New world heritage marker unveiled for Miagao church

Photo from Miagao InfoCen Facebook Page

By Rjay Zuriaga Castor

A new world heritage marker for the centuries-old Miagao Church, also known as the Santo Tomás de Villanueva Parish, was officially unveiled and turned over to the local government and residents of Miagao town on Monday, April 29.

The unveiling of the new marker is a tripartite agreement among the National Historical Commission of the Philippines (NHCP), the United Nations Educational, Scientific and Cultural Organization (UNESCO), and the National Commission for Culture and the Arts (NCCA) to preserve and promote the Baroque churches of the Philippines.

NCCA chairperson Victorino Mapa Manalo said the Miagao Church has “outstanding universal values” with its unique architectural style and its “environmental value” as shown in the thick and reinforced walls and buttresses built primarily using corals and limestones —  materials that are now dwindling in availability due to the impacts of climate change.

Ivan Henares, secretary-general of the UNESCO National Commission of the Philippines, noted that the project is an instrument to further strengthen the collaboration in safeguarding the world’s cultural heritage.

“Receiving this marker also symbolizes our offering to the public and our nation. We extend to the public space in enriching our identity and deepening our faith. This marker not only imparts information about the significance of this church but also symbolizes our effective cooperation as Miagaonons and as Filipinos,” he added.

Henares also emphasized that the historical marker serves as an invitation for locals and tourists alike to participate and contribute to the preservation and enrichment of world heritage.

Miagao Mayor Oscar Garin Jr. echoed the same sentiment, saying the marker serves as a challenge to the local government, the church, Catholics, and tourists to preserve the church and its heritage.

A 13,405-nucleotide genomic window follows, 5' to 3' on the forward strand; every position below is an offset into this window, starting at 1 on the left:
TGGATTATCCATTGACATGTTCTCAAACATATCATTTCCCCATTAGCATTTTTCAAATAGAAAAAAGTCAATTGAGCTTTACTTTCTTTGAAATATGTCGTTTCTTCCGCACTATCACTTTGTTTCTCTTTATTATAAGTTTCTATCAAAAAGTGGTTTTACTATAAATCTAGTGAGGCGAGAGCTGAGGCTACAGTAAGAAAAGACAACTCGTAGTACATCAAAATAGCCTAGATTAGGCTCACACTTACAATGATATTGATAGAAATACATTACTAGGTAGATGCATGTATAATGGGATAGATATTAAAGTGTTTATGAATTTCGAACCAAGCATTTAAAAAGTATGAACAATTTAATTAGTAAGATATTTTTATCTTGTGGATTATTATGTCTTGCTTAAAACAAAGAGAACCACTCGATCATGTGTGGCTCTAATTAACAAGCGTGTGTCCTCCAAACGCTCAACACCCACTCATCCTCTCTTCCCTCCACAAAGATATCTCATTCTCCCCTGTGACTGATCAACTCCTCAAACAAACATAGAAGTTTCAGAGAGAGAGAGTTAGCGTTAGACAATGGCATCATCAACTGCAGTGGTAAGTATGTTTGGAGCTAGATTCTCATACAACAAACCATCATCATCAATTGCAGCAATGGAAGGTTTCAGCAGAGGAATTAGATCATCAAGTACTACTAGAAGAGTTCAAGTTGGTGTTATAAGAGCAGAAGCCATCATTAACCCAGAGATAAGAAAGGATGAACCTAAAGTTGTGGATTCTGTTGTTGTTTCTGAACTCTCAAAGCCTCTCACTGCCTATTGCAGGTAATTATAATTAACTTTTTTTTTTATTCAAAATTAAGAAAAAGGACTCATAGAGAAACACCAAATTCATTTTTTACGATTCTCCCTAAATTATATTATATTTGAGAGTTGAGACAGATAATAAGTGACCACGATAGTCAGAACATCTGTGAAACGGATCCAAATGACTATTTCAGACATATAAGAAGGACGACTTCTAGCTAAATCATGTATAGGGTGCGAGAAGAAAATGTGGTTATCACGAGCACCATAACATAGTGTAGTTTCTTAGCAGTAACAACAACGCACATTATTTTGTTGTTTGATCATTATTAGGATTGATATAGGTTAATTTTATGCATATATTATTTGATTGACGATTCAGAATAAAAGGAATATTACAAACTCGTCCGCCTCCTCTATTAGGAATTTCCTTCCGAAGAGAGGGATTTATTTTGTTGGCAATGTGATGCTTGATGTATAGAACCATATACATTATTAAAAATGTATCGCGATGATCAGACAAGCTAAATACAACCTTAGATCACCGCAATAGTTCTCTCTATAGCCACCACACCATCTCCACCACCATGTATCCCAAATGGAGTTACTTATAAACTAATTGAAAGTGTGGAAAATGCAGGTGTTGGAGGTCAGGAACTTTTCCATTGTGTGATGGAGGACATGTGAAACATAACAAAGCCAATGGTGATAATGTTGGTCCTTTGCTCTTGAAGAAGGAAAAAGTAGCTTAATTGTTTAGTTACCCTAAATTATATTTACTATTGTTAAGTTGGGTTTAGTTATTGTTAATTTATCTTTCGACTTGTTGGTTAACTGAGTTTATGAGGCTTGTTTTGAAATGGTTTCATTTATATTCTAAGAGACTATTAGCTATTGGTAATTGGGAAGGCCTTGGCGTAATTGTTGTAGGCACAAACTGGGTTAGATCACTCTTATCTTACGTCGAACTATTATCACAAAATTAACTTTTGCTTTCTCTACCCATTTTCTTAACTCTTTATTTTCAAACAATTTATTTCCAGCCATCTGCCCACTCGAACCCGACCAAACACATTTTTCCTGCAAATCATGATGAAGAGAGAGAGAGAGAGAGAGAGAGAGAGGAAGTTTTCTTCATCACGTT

“Preserving the heritage is our link; it is like the relationship of a child to its mother. It is very important for us to preserve and gather together because this church and this heritage will be our link to our education, to our culture, to our aesthetic inspirations, and to our economic legacies,” he said.

Garin highlighted that while the public may know of the site’s UNESCO World Heritage status, the new marker serves as a poignant reminder to Filipinos of its historical and cultural importance.

Miagao Parish Priest Fr. Kenneth Espelata expressed gratitude to the community for their unwavering support and involvement in preserving this architectural treasure for future generations.

He added that the Miagao Church is a testament to shared history, culture, and faith, and hoped all visitors to the sacred site would feel a sense of respect and unity, experiencing the divine presence that graces the place.

The Miagao Church is among the Baroque Churches of the country, constructed between the 16th and 18th centuries during the Spanish period of the Philippines.

According to UNESCO, the Miagao Church is an outstanding example of the country’s interpretation of the Baroque style and represents the fusion of European church design and construction with local materials and decorative motifs to form a new church-building tradition.

It was built in 1786 by Spanish Augustinian missionaries and was inscribed as a UNESCO heritage site in 1993.


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